885. “Function At the Junction,” Shorty Long. Songwriters: Shorty Long, Eddie Holland, Jr.; #97 pop/#42 R&B; 1966. Alabama native Frederick Earl (Shorty) Long was a talented instrumentalist who moved to Detroit during the late 1950s and recorded without commercial success for Harvey Fuqua’s Tri-Phi label. After moving to Motown, Long co-wrote and released the original version of “Devil with the Blue Dress,” better known as “Devil with a Blue Dress On,” in 1964. The party number “Function at the Junction” barely touched the charts, but as noted by rock critic Andrew Hamilton, “The song had it all — funky beat, soulful singing, good lyrics, danceability, everything.” Long had his breakthrough hit with the 1968 comedy number “Here Comes the Judge,” then died in a boating accident the following year.
884. “Baby, I’m Yours,” Barbara Lewis. Songwriter: Van McCoy; #11 pop/#5 R&B; 1965. Detroit singer Barbara Lewis was signed to Atlantic Records and performed the original sessions for “Baby, I’m Yours” in New York. The song was written by Van McCoy, who gained fame in the 1970s with “The Hustle,” but Lewis wasn’t initially fond of the material. Lewis, “I didn’t really put 100% into my vocal performance. (Producer) Ollie McLaughlin told me ‘Barbara, we’re gonna have to go back to Detroit and dub you in. We gotta do your vocals over. You’re just not giving like you should on the song.’ We did several takes and he was wondering ‘How am I going to get this girl to give? She’s so hard-headed.’ He said ‘You know, Barbara, Karen can sing that song better than you.’ That was his little daughter. And it pissed me off. I did one more take, and that was the take that they selected.”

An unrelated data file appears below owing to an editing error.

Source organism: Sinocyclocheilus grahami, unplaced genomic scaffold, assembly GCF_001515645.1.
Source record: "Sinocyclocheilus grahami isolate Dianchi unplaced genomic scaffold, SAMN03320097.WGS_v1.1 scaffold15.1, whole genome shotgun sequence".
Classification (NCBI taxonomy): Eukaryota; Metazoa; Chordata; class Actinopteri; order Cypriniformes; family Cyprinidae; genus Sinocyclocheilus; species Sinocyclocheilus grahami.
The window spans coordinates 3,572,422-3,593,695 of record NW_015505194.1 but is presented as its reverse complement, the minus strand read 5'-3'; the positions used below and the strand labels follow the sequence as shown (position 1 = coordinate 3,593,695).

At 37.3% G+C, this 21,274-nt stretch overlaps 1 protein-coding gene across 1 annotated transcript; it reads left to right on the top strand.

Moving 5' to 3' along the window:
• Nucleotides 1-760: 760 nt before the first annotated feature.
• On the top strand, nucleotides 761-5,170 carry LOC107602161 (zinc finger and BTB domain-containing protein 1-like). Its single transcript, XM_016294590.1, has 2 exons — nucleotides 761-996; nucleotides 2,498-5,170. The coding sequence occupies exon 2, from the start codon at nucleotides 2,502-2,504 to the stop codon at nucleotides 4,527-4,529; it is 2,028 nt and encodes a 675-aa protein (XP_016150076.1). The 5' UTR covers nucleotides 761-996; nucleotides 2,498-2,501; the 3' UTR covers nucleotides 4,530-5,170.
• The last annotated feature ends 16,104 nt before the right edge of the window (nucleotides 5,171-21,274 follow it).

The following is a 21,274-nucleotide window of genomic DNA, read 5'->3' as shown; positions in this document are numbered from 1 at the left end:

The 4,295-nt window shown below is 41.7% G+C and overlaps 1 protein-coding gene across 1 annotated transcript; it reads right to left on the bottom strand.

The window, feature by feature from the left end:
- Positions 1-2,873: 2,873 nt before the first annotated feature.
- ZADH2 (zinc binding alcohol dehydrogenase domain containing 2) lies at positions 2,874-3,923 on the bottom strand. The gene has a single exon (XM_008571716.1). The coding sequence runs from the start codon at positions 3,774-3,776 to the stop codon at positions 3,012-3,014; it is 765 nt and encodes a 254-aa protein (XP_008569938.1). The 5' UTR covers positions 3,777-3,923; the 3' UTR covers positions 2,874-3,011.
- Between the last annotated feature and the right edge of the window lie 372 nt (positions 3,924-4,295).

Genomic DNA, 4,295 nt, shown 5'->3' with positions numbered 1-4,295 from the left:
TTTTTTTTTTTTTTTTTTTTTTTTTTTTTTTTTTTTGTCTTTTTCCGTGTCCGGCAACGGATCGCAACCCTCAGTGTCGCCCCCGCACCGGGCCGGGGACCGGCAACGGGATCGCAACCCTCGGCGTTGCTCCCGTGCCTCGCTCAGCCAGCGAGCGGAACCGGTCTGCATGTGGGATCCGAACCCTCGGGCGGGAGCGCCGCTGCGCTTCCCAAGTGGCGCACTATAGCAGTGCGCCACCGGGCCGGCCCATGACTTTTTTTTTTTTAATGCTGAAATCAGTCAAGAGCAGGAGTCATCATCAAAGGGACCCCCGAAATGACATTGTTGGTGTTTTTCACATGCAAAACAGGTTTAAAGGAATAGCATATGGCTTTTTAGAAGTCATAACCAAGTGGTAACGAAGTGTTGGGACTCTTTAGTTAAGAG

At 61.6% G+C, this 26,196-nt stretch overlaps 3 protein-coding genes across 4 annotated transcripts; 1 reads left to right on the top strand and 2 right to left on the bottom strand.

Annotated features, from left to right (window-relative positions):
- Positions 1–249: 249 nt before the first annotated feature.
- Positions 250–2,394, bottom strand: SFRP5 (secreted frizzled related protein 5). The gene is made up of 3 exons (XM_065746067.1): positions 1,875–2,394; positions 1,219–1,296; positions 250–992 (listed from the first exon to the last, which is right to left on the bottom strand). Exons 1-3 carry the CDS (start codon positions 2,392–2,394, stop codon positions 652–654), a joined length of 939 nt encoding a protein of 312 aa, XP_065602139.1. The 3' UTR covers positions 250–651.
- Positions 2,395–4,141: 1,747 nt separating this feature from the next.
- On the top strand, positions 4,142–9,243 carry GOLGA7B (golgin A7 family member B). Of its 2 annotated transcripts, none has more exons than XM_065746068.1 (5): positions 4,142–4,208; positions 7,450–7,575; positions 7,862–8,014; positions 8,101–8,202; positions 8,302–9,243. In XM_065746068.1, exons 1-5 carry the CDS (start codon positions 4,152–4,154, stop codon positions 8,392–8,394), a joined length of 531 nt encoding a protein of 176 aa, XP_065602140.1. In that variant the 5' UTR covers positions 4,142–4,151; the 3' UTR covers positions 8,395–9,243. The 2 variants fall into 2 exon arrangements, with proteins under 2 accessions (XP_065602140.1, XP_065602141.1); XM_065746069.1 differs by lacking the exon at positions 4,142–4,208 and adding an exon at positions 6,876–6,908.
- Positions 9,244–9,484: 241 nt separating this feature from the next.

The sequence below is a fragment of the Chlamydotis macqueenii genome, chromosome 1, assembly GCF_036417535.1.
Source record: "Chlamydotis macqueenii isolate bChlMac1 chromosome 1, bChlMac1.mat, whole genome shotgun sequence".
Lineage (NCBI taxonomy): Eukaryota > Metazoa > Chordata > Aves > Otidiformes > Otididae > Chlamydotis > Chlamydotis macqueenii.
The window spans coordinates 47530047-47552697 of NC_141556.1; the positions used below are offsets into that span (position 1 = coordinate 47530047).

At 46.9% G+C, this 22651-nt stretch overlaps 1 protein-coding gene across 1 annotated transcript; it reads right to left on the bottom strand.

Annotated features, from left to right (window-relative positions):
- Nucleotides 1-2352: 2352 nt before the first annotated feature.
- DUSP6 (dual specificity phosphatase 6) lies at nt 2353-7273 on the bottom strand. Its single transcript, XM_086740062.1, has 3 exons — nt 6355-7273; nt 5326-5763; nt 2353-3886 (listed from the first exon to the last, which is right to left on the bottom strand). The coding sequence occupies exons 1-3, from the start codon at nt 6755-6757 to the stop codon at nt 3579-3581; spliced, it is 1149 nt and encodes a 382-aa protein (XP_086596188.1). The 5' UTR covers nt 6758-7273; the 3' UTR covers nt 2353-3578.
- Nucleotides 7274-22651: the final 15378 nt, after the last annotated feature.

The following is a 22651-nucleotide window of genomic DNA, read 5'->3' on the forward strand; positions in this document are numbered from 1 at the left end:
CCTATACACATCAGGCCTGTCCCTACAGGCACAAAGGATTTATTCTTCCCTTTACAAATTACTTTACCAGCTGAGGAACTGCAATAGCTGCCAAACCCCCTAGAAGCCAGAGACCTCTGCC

883. “Why Do I Cry?” The Remains. Songwriter: Barry Tashian; Did Not Chart; 1965. Inspired by The British Invasion, The Remains formed in Boston in 1964 and never broke nationally despite performing on “The Ed Sullivan Show” and touring with The Beatles. “Why Do I Cry” is R&B tinged garage rock number that demonstrates how quickly Barry Tashian had digested his U.K. influences. Tashian, “I just sat in my little apartment and put that song together in about twenty minutes and I knew it was something cool. That turned out to be the band’s first single and I think it got up to # 3 in Boston.” This is dark shades garage rock that reeks hipster attitude, despite the anxiety ridden lyrics.